RBS becomes world’s first bank to adopt Facebook at work
RBS pioneers use the new Facebook at Work platform as a tool for staff collaboration and communication – without the videos of dogs and cats.
RBS has struck a deal with the world's largest social network Facebook, which will bring the social networking service to employees across the bank via an in-house business version called ‘Facebook at Work’.
The landmark move is aimed at connecting people across the company more quickly and efficiently through a mobile app and a desktop site to increase productivity at all levels, from Chief Executive Ross McEwan to branch staff.
The FB@Work service will be separate from staff personal accounts but will enable them to interact using Facebook applications.
Gaining the RBS seal of approval is a key win for Facebook, as the company looks to leverage its popularity with everyday users into enterprise technology. Other companies, including Heineken, Century21 and French Lagardere, are understood to be testing the service.
Sean Ryan, Facebook’s Vice-President of Platform Partnerships, said: “Facebook is a simple way for people to connect, share ideas and organise events. We hope Facebook At Work will help RBS, which employs over 100,000 people, bring staff closer together and allow them to collaborate on projects much more effectively.”
So, what exactly is Facebook at Work?
Facebook at Work looks and feels the same as the Facebook that we use every day. The major difference is that it allows workers to create an additional work account that is separate from their own personal Facebook account.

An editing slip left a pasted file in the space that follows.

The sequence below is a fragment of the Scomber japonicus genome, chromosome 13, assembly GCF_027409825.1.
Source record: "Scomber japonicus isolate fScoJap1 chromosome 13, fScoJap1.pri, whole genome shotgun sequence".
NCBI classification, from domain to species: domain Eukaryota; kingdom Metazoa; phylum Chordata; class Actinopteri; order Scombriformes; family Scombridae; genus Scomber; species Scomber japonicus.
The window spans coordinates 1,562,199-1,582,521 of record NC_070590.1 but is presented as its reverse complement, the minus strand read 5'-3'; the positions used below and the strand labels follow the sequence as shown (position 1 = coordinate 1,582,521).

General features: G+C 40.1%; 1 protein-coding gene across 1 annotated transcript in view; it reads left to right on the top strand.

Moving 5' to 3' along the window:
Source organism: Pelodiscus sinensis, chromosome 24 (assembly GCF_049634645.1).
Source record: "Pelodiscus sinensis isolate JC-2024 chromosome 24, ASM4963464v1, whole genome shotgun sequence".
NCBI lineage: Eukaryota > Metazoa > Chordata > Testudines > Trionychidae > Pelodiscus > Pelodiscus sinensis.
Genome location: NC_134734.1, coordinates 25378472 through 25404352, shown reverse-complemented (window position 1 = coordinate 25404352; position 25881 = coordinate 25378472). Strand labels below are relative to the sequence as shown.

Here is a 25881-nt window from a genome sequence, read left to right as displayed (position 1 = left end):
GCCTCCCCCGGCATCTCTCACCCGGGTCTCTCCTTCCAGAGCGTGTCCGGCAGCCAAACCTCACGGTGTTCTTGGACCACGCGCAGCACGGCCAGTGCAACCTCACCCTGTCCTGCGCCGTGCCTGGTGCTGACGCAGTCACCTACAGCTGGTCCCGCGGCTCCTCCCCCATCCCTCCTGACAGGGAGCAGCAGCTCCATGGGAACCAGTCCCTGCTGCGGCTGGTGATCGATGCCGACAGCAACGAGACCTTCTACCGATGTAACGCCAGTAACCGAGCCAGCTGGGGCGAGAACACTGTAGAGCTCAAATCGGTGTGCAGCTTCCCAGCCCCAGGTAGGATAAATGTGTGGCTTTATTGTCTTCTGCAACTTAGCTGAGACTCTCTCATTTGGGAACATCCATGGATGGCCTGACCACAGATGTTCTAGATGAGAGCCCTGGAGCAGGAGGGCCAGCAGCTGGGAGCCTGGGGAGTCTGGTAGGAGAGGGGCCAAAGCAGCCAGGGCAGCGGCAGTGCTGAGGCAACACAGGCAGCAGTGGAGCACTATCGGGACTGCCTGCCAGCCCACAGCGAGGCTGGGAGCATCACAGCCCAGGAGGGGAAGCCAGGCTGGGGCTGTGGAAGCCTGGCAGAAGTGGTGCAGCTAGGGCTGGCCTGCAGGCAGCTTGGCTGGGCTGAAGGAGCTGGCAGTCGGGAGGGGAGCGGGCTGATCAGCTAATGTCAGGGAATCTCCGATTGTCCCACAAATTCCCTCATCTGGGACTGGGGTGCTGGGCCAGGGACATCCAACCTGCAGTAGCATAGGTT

It uses familiar Facebook features like the news feed, groups, messages and events, but has been designed purely for sharing content with co-workers.
Social benefit to RBS
Facebook said FB@Work is all about improving workplace efficiency. RBS said a pilot of the service revealed that staff were able to work much more efficiently together, answer customer questions faster, keep co-workers up to date in a more engaging way and source a far wider range of ideas for ongoing projects.
They said that, given how many people already use Facebook in their everyday lives, it was picked up quickly by those in the pilot, with minimal training needed and it cut down on workplace emails by providing a customisable place for conversation.
Simon McNamara, Chief Administrative Officer at RBS, said: “I’ve already been using Facebook at Work while we test it and it’s been so useful – allowing me to exchange information and ideas quickly and securely with all my team on a wide range of projects.”
“I’m excited about how bringing people together from all across the bank through Facebook At Work can help our employees do their job better – whether it’s being able to find answers to customer queries much faster or helping us come up with bright new ideas.”
Minimising security concerns
Facebook has stressed that all the data residing in the application belongs to the employer and is not mined for advertisements, as on the main Facebook site. It said all data is treated as ‘highly confidential’ and encrypted in transit.
Julien Codorniou, Director of Global Platform Partnerships at Facebook, said: “RBS had a lot of security requirements - and we have addressed all of these.”
Simon McNamara added: “We’re very sensitive to discoverability of data…we’ve been very rigorous in terms of testing with them (Facebook), the level of security. We’re satisfied we’ve got something that will work.”
What does the future hold?
RBS is also considering ways of interacting with customers through its relationship with Facebook.
Simon McNamara, said: “We’re already working with Facebook beyond Facebook at Work. There is clearly potential to expand this relationship…we are exploring opportunities to develop into other areas.”
Other tech companies, including IBM, have been developing platforms which emulate the collaborative features in services including Facebook and apply them to a business setting - applying social solutions to business needs.